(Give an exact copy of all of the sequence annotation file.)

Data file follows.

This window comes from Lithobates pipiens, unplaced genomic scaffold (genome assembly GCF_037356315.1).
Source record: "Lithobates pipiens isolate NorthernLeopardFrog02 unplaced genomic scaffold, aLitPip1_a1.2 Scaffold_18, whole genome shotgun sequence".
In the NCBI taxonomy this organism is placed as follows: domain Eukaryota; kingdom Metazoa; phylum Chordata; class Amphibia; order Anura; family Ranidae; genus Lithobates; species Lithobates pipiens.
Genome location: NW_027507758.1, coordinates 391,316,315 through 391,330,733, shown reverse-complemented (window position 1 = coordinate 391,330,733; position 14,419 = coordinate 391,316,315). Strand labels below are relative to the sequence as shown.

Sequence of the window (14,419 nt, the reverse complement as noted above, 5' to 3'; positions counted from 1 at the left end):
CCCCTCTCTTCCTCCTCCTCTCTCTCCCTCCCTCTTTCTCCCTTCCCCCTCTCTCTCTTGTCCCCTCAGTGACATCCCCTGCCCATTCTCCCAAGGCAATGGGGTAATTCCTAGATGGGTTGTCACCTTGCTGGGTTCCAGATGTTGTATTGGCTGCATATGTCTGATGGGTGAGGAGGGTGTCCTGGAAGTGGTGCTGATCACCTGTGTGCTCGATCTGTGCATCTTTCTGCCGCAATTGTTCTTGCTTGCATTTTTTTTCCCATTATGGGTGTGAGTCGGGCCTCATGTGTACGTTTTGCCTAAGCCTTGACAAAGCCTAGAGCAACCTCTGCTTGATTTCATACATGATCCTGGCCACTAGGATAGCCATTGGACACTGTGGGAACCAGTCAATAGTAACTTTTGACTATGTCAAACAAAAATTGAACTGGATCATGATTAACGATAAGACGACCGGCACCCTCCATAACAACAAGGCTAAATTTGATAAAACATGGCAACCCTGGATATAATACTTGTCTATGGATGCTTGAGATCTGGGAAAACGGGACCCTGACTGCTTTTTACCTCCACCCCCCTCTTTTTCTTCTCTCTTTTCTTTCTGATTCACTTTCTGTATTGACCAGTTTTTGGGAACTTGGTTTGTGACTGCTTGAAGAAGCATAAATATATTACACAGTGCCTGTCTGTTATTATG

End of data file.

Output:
This window comes from Lithobates pipiens, unplaced genomic scaffold (genome assembly GCF_037356315.1).
Source record: "Lithobates pipiens isolate NorthernLeopardFrog02 unplaced genomic scaffold, aLitPip1_a1.2 Scaffold_18, whole genome shotgun sequence".
In the NCBI taxonomy this organism is placed as follows: domain Eukaryota; kingdom Metazoa; phylum Chordata; class Amphibia; order Anura; family Ranidae; genus Lithobates; species Lithobates pipiens.
Genome location: NW_027507758.1, coordinates 391,316,315 through 391,330,733, shown reverse-complemented (window position 1 = coordinate 391,330,733; position 14,419 = coordinate 391,316,315). Strand labels below are relative to the sequence as shown.

Sequence of the window (14,419 nt, the reverse complement as noted above, 5' to 3'; positions counted from 1 at the left end):
CCCCTCTCTTCCTCCTCCTCTCTCTCCCTCCCTCTTTCTCCCTTCCCCCTCTCTCTCTTGTCCCCTCAGTGACATCCCCTGCCCATTCTCCCAAGGCAATGGGGTAATTCCTAGATGGGTTGTCACCTTGCTGGGTTCCAGATGTTGTATTGGCTGCATATGTCTGATGGGTGAGGAGGGTGTCCTGGAAGTGGTGCTGATCACCTGTGTGCTCGATCTGTGCATCTTTCTGCCGCAATTGTTCTTGCTTGCATTTTTTTTCCCATTATGGGTGTGAGTCGGGCCTCATGTGTACGTTTTGCCTAAGCCTTGACAAAGCCTAGAGCAACCTCTGCTTGATTTCATACATGATCCTGGCCACTAGGATAGCCATTGGACACTGTGGGAACCAGTCAATAGTAACTTTTGACTATGTCAAACAAAAATTGAACTGGATCATGATTAACGATAAGACGACCGGCACCCTCCATAACAACAAGGCTAAATTTGATAAAACATGGCAACCCTGGATATAATACTTGTCTATGGATGCTTGAGATCTGGGAAAACGGGACCCTGACTGCTTTTTACCTCCACCCCCCTCTTTTTCTTCTCTCTTTTCTTTCTGATTCACTTTCTGTATTGACCAGTTTTTGGGAACTTGGTTTGTGACTGCTTGAAGAAGCATAAATATATTACACAGTGCCTGTCTGTTATTATG